Dorothy played a critical editing role. Wordsworth often wrote poems on whatever was at hand—note paper, scraps, even published books by other poets. Dorothy dutifully collected them and kept them together. In 1832, Wordsworth took the latest manuscript and did a wholesale revision, and it became a different poem.
This is a scene from the 1799 manuscript of The Prelude. It describes a memory of Wordsworth as a boy “borrowing” a boat for a late night excursion on a lake.
One evening I went alone into a Shepherd’s boat,
A skiff that to a willow-tree was tied
Within a rocky cave, its usual home;
The moon was up, the lake was shining clear
Among the hoary mountain; from the shore
I pushed, and struck the oars, and struck again
In cadence, and my little Boat moved on
Just like a man who walks with stately step
Though bent on speed.
It was an act of stealth
And troubled pleasure; not without the voice
Of mountain-echoes did my boat move on,
Leaving behind her still on either side
Small circles glittering idly in the moon,
Until they melted all into one track
Of sparkling light. A rocky steep uprose
Above the cavern of the willow tree,
And now, as suited one who proudly rowed
With his best skill, I fixed a steady view
Upon the top of that same craggy ridge,
The bound of the horizon, for behind
Was nothing but the stars and the grey sky.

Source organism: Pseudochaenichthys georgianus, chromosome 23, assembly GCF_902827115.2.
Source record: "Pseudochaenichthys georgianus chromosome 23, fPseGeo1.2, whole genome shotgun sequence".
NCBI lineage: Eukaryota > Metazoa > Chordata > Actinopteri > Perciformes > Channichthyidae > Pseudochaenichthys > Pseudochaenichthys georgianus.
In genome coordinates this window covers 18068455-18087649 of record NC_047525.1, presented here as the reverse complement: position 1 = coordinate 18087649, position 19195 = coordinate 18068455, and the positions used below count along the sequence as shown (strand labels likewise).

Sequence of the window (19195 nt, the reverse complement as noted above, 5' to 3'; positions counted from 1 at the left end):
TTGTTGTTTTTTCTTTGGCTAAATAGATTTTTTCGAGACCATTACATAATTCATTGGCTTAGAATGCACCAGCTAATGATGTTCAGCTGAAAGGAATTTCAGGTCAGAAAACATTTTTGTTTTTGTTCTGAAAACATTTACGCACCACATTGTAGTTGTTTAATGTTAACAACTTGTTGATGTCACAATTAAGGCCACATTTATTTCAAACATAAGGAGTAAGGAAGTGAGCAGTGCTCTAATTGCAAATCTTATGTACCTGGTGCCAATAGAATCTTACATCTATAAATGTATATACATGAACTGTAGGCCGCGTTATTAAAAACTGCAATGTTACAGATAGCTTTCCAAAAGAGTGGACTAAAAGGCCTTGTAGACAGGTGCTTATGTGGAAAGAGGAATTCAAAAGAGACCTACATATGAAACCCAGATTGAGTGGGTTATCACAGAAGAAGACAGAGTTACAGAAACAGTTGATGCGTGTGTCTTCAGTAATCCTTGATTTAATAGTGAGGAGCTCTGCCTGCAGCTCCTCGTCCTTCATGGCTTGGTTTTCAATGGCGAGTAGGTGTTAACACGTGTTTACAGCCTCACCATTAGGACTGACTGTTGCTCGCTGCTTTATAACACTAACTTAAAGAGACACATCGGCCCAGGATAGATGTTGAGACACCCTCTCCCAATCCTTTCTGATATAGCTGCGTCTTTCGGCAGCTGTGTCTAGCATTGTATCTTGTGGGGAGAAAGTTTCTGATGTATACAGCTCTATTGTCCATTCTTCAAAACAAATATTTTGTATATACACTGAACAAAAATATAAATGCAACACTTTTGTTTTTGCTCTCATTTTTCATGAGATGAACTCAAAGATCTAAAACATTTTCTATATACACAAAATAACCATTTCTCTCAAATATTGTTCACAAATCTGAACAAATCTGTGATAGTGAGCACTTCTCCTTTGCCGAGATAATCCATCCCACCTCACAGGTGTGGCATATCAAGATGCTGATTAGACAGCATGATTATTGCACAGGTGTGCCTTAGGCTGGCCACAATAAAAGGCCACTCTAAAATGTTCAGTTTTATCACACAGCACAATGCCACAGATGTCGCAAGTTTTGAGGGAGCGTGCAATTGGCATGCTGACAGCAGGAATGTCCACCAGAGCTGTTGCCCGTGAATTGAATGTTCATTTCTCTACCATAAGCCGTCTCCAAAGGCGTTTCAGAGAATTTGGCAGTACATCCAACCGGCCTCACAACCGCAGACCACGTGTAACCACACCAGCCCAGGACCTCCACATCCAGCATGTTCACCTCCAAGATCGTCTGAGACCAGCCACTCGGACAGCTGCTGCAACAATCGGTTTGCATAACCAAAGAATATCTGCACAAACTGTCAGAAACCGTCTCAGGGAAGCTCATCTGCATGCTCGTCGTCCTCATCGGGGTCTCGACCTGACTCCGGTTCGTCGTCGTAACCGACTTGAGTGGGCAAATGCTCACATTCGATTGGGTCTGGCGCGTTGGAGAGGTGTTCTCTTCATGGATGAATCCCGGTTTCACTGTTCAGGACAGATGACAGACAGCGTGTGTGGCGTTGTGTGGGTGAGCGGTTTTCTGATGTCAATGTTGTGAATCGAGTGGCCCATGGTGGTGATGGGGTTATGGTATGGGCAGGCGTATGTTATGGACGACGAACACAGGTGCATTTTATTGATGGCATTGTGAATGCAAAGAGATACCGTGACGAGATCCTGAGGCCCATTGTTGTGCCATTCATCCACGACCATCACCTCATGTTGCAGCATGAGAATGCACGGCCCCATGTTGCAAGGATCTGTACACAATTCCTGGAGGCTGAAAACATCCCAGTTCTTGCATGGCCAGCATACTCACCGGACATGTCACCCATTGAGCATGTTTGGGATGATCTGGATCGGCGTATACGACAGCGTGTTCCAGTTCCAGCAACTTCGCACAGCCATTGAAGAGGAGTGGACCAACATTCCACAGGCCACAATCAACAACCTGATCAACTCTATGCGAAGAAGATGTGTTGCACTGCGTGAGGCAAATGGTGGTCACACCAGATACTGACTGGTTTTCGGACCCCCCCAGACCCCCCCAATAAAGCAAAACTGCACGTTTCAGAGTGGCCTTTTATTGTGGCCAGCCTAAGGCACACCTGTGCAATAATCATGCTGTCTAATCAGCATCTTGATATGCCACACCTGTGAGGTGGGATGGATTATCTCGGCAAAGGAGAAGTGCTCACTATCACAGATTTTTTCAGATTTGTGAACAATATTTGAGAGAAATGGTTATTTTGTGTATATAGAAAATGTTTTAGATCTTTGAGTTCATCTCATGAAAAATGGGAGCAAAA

She was an elfin pinnace; twenty times
I dipped my oars into the silent lake,
And, as I rose upon the stroke, my Boat
Went heaving through the water like a swan—
When from behind that rocky steep, till then
The bound of the horizon, a huge Cliff,
As if with voluntary power instinct,
Upreared its head: I struck, and struck again,
And, growing still in stature, the huge cliff
Rose up between me and the stars, and still
With measured motion, like a living thing,
Strode after me. With trembling hands I turned,
And through the silent water stole my way
Back to the cavern of the willow-tree.
There, in her mooring-place I left my bark,
And through the meadows homeward went with grave
And serious thoughts: and after I had seen
That spectacle, for many days my brain
Worked with a dim and undetermined sense
Of unknown modes of being: in my thoughts
There was a darkness, call it solitude,
Or blank desertion; no familiar shapes
Of hourly objects, images of trees,
Of sea or sky, no colours of green fields:
But huge and mighty forms, that do not live
Like living men, moved slowly through my mind
By day, and were the trouble of my dreams.
The Prelude, with a total of about 8, 000 words, wasn’t published until after the poet’s death, and that, interestingly enough, was by his design. He was aware of his family’s financial needs and he knew the copyright would have expired much earlier had he published it earlier. And while the poem underwent significant changes over the decades, the very first lines written in 1798 were the very first lines of the 1850 version.